If somebody were to ask me (actually somebody did ask me) about the future of conflict resolution, my answer would have to include technology. Technology is already enabling us to do things that would have been unimaginable only, say, 20 years ago. We now carry devices in our pockets that enable access to virtually any available information. I can tap my cellphone to pinpoint my location on an interactive map and find out instantly how long it will take me to get anywhere by any available mode of transportation; I receive updates on appointments or plane schedules without even asking for them; and I can instantly communicate, via Twitter, or Linkedin or Facebook, or any number of other means, with virtually anyone.

Technological change has already started to revolutionize the legal system. Tools like RocketLawyer and LegalZoom are enabling people to perform many functions themselves they previously could not do very well without a lawyer. Companies like eBay and Amazon have already set up online dispute resolution procedures that are handling many times the number of conflicts between buyers and sellers than can be handled by any court. New software is being developed every day to create forms and negotiate agreements. Because technology enormously increases the efficiency of generating legal documents, automation is already putting lawyers out of work, while creating new opportunities for some. Thus far these technological advances seem best designed to deal with smaller scale conflicts that people have not traditionally been able to bring to court anyway. For the most part, these changes help people manage legal problems that they would otherwise have had to handle on their own. But they also have the ability to scale up to problems that currently tend to go to court.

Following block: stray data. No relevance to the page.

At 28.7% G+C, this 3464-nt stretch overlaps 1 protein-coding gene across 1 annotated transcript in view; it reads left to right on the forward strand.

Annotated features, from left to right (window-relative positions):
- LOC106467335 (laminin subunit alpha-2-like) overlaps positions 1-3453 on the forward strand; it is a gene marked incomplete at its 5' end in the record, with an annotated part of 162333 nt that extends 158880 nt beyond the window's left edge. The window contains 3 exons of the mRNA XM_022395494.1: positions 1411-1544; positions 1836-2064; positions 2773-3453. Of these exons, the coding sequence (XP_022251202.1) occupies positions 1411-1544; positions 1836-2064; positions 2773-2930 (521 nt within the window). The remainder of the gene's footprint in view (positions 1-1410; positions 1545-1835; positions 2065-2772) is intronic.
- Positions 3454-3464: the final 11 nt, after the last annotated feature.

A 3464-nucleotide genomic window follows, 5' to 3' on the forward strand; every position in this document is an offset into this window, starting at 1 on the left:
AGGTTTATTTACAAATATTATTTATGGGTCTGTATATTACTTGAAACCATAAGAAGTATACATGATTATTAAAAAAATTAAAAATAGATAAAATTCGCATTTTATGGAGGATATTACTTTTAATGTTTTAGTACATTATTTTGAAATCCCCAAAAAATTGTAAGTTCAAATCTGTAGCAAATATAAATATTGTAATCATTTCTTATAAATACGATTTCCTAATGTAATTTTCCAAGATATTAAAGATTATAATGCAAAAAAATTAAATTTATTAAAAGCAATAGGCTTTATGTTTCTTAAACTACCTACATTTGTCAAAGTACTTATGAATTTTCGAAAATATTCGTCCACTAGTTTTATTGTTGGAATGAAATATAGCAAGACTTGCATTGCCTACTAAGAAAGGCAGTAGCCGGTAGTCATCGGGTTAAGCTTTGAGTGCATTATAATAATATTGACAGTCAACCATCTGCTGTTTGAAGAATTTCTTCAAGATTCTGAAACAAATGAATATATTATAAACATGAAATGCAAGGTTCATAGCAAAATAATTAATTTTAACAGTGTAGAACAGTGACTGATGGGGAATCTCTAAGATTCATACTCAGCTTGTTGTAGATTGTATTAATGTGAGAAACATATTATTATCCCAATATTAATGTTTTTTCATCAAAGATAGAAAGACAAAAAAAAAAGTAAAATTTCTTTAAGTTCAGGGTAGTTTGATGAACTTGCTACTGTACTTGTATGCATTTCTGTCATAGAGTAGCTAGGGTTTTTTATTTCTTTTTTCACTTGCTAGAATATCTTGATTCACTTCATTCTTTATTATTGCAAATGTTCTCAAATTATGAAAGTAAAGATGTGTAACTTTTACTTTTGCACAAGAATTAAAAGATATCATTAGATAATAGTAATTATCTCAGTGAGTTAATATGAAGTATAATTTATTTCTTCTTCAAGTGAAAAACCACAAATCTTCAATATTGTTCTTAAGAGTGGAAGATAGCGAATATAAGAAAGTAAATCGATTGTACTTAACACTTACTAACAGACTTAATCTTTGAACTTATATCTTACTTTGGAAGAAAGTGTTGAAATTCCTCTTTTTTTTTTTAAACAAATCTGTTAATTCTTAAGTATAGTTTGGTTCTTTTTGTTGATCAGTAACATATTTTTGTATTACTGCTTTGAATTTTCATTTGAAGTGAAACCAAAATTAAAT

We can also already see that even the traditional court system is slowly automating more and more of its functions. Electronic filing is becoming the norm.Web interfaces are becoming more user-friendly. Eventually these more streamlined case processing functions should allow the courts to update antiquated rules and procedures and make the justice system more efficient.